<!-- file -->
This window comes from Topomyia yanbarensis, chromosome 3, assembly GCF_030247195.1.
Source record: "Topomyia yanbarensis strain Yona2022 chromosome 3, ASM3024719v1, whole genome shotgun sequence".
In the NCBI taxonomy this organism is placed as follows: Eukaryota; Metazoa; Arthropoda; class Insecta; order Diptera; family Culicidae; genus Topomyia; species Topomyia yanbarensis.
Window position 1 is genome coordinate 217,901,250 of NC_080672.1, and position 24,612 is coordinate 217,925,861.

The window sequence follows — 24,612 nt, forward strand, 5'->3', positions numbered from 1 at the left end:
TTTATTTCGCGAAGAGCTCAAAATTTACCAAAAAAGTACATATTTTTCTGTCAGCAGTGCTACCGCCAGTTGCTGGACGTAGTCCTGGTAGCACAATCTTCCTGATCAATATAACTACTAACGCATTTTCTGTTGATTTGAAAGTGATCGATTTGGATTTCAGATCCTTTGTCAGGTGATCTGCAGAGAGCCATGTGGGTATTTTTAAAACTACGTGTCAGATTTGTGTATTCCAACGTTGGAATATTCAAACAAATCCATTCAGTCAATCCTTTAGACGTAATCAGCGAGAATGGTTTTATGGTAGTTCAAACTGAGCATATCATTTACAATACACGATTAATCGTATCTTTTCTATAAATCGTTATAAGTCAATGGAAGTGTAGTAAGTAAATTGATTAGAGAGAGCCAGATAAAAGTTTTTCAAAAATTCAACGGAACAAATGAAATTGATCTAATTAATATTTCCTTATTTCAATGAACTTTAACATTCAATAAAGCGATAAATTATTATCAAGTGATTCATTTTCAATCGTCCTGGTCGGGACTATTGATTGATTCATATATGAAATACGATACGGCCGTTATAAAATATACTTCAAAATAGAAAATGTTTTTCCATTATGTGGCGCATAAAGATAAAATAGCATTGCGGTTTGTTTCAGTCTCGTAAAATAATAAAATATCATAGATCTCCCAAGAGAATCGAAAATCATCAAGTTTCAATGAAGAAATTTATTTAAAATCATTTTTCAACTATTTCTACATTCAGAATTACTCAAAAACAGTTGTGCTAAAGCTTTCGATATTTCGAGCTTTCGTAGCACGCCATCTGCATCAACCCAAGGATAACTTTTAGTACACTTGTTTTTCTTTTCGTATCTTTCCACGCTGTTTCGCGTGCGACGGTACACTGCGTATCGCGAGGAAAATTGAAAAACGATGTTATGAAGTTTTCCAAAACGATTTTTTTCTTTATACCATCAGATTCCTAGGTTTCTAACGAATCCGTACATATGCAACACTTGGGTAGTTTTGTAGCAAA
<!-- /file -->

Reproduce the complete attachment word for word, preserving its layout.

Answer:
This window comes from Topomyia yanbarensis, chromosome 3, assembly GCF_030247195.1.
Source record: "Topomyia yanbarensis strain Yona2022 chromosome 3, ASM3024719v1, whole genome shotgun sequence".
In the NCBI taxonomy this organism is placed as follows: Eukaryota; Metazoa; Arthropoda; class Insecta; order Diptera; family Culicidae; genus Topomyia; species Topomyia yanbarensis.
Window position 1 is genome coordinate 217,901,250 of NC_080672.1, and position 24,612 is coordinate 217,925,861.

The window sequence follows — 24,612 nt, forward strand, 5'->3', positions numbered from 1 at the left end:
TTTATTTCGCGAAGAGCTCAAAATTTACCAAAAAAGTACATATTTTTCTGTCAGCAGTGCTACCGCCAGTTGCTGGACGTAGTCCTGGTAGCACAATCTTCCTGATCAATATAACTACTAACGCATTTTCTGTTGATTTGAAAGTGATCGATTTGGATTTCAGATCCTTTGTCAGGTGATCTGCAGAGAGCCATGTGGGTATTTTTAAAACTACGTGTCAGATTTGTGTATTCCAACGTTGGAATATTCAAACAAATCCATTCAGTCAATCCTTTAGACGTAATCAGCGAGAATGGTTTTATGGTAGTTCAAACTGAGCATATCATTTACAATACACGATTAATCGTATCTTTTCTATAAATCGTTATAAGTCAATGGAAGTGTAGTAAGTAAATTGATTAGAGAGAGCCAGATAAAAGTTTTTCAAAAATTCAACGGAACAAATGAAATTGATCTAATTAATATTTCCTTATTTCAATGAACTTTAACATTCAATAAAGCGATAAATTATTATCAAGTGATTCATTTTCAATCGTCCTGGTCGGGACTATTGATTGATTCATATATGAAATACGATACGGCCGTTATAAAATATACTTCAAAATAGAAAATGTTTTTCCATTATGTGGCGCATAAAGATAAAATAGCATTGCGGTTTGTTTCAGTCTCGTAAAATAATAAAATATCATAGATCTCCCAAGAGAATCGAAAATCATCAAGTTTCAATGAAGAAATTTATTTAAAATCATTTTTCAACTATTTCTACATTCAGAATTACTCAAAAACAGTTGTGCTAAAGCTTTCGATATTTCGAGCTTTCGTAGCACGCCATCTGCATCAACCCAAGGATAACTTTTAGTACACTTGTTTTTCTTTTCGTATCTTTCCACGCTGTTTCGCGTGCGACGGTACACTGCGTATCGCGAGGAAAATTGAAAAACGATGTTATGAAGTTTTCCAAAACGATTTTTTTCTTTATACCATCAGATTCCTAGGTTTCTAACGAATCCGTACATATGCAACACTTGGGTAGTTTTGTAGCAAA